Sheila Haegedorn inherited a one-quarter interest in land near Kaslo, British Columbia from her grandmother. The other three-quarters interest in the land was left to Sheila Haegedorn’s mother, Robina Haegedorn, and to each of her mother’s siblings. Robina Haegedorn’s mother bought out her siblings.
When Robina Haegedorn died she owned a three-quarters interest in the land. She had three children, including Sheila Haegedorn.
In her will, Robina Haegedorn left Sheila Haegedorn a one-twelfth interest in the land, and each of the other children a four-twelfth interest. She divided the rest of her estate equally among her three children. The effect of this division in her will is that each child will end up with a one-third interest in the land, Sheila Haegedorn already having received a one-quarter interest from her grandmother.
Sheila Haegedorn applied to vary her mother’s will under the Wills Variation Act. This legislation allows a child or spouse to apply to vary a will on the grounds that adequate provision has not been made for her. If the Supreme Court of British Columbia finds that adequate provision has not been made for the child or spouse, the court may make such provision as it thinks is adequate, just and equitable in the circumstances.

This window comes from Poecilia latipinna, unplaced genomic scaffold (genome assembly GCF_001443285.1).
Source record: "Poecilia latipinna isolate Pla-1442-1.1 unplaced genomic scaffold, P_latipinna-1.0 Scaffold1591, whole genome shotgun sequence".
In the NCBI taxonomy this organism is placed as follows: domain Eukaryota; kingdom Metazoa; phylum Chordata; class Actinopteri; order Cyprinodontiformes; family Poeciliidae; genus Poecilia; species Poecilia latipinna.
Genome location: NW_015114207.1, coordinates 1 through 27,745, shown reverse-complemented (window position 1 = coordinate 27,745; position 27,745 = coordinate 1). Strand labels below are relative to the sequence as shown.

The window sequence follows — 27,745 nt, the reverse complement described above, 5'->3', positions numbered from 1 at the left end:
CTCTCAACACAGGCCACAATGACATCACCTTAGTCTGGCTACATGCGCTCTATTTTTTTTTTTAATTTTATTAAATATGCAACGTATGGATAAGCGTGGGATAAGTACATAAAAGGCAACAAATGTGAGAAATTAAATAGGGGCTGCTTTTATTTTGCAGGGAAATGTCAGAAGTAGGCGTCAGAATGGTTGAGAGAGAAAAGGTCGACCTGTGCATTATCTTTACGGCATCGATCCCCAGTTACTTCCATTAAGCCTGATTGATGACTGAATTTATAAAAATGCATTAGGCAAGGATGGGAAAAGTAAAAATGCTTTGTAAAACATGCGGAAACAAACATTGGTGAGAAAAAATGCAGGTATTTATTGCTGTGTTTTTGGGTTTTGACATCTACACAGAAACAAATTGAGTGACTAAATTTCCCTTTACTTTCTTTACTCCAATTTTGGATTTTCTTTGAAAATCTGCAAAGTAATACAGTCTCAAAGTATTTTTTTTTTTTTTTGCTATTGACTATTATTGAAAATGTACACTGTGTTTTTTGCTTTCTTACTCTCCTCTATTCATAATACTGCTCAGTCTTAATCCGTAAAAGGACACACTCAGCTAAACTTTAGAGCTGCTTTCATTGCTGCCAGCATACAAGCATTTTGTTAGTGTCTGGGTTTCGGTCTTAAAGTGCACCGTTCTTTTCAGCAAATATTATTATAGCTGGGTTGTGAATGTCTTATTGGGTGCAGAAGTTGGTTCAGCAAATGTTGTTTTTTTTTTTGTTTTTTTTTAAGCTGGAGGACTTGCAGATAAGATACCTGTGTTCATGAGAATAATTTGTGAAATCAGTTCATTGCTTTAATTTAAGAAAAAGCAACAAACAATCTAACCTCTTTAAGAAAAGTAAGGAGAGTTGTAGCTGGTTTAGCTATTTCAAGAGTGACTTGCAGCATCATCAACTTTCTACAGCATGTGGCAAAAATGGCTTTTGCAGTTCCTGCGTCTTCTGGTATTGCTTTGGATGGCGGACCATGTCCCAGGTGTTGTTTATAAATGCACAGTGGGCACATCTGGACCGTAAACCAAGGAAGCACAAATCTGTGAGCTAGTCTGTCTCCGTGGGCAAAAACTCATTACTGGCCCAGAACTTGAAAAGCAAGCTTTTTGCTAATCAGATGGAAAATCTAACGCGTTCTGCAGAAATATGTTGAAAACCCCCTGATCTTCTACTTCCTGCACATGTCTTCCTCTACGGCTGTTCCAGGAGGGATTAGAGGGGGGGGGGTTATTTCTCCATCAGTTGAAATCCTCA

Mr. Justice McEwan, in Haegedorn v. Haegedorn, 2010 BCSC 836, dismissed Sheila Haegedorn’s claim, and did not vary the will. He held that although Robina Haegedorn had not treated her children equally in her will, she had rational and valid reasons for leaving her other children larger interests in the land in order to equalize the interests of the three children.
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